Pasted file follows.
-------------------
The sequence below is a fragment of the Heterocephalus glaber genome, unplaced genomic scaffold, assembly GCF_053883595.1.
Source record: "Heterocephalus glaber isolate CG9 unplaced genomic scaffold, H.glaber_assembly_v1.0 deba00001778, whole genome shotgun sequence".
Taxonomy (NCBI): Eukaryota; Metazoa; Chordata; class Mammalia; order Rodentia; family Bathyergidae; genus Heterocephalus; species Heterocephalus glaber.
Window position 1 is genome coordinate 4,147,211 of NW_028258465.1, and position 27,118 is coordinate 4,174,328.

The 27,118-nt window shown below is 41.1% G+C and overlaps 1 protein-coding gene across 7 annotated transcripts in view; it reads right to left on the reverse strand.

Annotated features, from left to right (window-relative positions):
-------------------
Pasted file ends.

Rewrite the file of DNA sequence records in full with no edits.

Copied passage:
The sequence below is a fragment of the Heterocephalus glaber genome, unplaced genomic scaffold, assembly GCF_053883595.1.
Source record: "Heterocephalus glaber isolate CG9 unplaced genomic scaffold, H.glaber_assembly_v1.0 deba00001778, whole genome shotgun sequence".
Taxonomy (NCBI): Eukaryota; Metazoa; Chordata; class Mammalia; order Rodentia; family Bathyergidae; genus Heterocephalus; species Heterocephalus glaber.
Window position 1 is genome coordinate 4,147,211 of NW_028258465.1, and position 27,118 is coordinate 4,174,328.

The 27,118-nt window shown below is 41.1% G+C and overlaps 1 protein-coding gene across 7 annotated transcripts in view; it reads right to left on the reverse strand.

Annotated features, from left to right (window-relative positions):